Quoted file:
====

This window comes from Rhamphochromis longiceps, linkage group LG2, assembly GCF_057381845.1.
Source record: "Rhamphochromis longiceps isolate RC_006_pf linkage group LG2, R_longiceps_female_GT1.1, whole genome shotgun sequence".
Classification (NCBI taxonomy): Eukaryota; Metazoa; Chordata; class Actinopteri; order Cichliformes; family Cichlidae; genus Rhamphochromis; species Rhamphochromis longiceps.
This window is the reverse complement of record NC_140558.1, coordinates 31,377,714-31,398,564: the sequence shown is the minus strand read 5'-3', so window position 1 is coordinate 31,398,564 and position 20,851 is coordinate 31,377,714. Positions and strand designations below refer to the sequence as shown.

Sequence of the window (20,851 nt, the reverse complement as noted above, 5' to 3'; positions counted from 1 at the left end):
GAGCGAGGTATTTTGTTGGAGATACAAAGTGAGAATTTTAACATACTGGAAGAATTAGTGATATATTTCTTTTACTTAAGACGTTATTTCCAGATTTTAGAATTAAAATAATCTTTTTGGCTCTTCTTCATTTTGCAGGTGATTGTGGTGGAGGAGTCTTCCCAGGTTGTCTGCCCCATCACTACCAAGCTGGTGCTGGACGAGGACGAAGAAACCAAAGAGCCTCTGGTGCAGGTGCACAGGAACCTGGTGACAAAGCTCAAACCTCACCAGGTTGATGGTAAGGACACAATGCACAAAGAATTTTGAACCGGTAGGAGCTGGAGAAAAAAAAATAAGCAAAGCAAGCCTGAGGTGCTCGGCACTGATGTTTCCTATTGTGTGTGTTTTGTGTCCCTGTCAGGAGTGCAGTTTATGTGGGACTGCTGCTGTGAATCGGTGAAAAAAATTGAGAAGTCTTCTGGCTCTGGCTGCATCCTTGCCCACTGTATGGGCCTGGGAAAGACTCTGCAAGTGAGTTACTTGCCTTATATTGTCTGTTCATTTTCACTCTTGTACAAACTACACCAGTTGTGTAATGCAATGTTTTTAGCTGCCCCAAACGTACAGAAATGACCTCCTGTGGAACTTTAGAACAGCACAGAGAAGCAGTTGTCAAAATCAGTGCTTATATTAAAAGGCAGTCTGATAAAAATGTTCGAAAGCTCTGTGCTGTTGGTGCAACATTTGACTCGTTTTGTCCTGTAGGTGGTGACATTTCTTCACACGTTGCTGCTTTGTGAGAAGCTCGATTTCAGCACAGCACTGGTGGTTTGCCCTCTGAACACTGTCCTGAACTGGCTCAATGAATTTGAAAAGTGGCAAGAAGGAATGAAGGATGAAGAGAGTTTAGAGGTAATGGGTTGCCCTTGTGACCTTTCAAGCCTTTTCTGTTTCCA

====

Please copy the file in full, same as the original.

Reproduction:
This window comes from Rhamphochromis longiceps, linkage group LG2, assembly GCF_057381845.1.
Source record: "Rhamphochromis longiceps isolate RC_006_pf linkage group LG2, R_longiceps_female_GT1.1, whole genome shotgun sequence".
Classification (NCBI taxonomy): Eukaryota; Metazoa; Chordata; class Actinopteri; order Cichliformes; family Cichlidae; genus Rhamphochromis; species Rhamphochromis longiceps.
This window is the reverse complement of record NC_140558.1, coordinates 31,377,714-31,398,564: the sequence shown is the minus strand read 5'-3', so window position 1 is coordinate 31,398,564 and position 20,851 is coordinate 31,377,714. Positions and strand designations below refer to the sequence as shown.

Sequence of the window (20,851 nt, the reverse complement as noted above, 5' to 3'; positions counted from 1 at the left end):
GAGCGAGGTATTTTGTTGGAGATACAAAGTGAGAATTTTAACATACTGGAAGAATTAGTGATATATTTCTTTTACTTAAGACGTTATTTCCAGATTTTAGAATTAAAATAATCTTTTTGGCTCTTCTTCATTTTGCAGGTGATTGTGGTGGAGGAGTCTTCCCAGGTTGTCTGCCCCATCACTACCAAGCTGGTGCTGGACGAGGACGAAGAAACCAAAGAGCCTCTGGTGCAGGTGCACAGGAACCTGGTGACAAAGCTCAAACCTCACCAGGTTGATGGTAAGGACACAATGCACAAAGAATTTTGAACCGGTAGGAGCTGGAGAAAAAAAAATAAGCAAAGCAAGCCTGAGGTGCTCGGCACTGATGTTTCCTATTGTGTGTGTTTTGTGTCCCTGTCAGGAGTGCAGTTTATGTGGGACTGCTGCTGTGAATCGGTGAAAAAAATTGAGAAGTCTTCTGGCTCTGGCTGCATCCTTGCCCACTGTATGGGCCTGGGAAAGACTCTGCAAGTGAGTTACTTGCCTTATATTGTCTGTTCATTTTCACTCTTGTACAAACTACACCAGTTGTGTAATGCAATGTTTTTAGCTGCCCCAAACGTACAGAAATGACCTCCTGTGGAACTTTAGAACAGCACAGAGAAGCAGTTGTCAAAATCAGTGCTTATATTAAAAGGCAGTCTGATAAAAATGTTCGAAAGCTCTGTGCTGTTGGTGCAACATTTGACTCGTTTTGTCCTGTAGGTGGTGACATTTCTTCACACGTTGCTGCTTTGTGAGAAGCTCGATTTCAGCACAGCACTGGTGGTTTGCCCTCTGAACACTGTCCTGAACTGGCTCAATGAATTTGAAAAGTGGCAAGAAGGAATGAAGGATGAAGAGAGTTTAGAGGTAATGGGTTGCCCTTGTGACCTTTCAAGCCTTTTCTGTTTCCA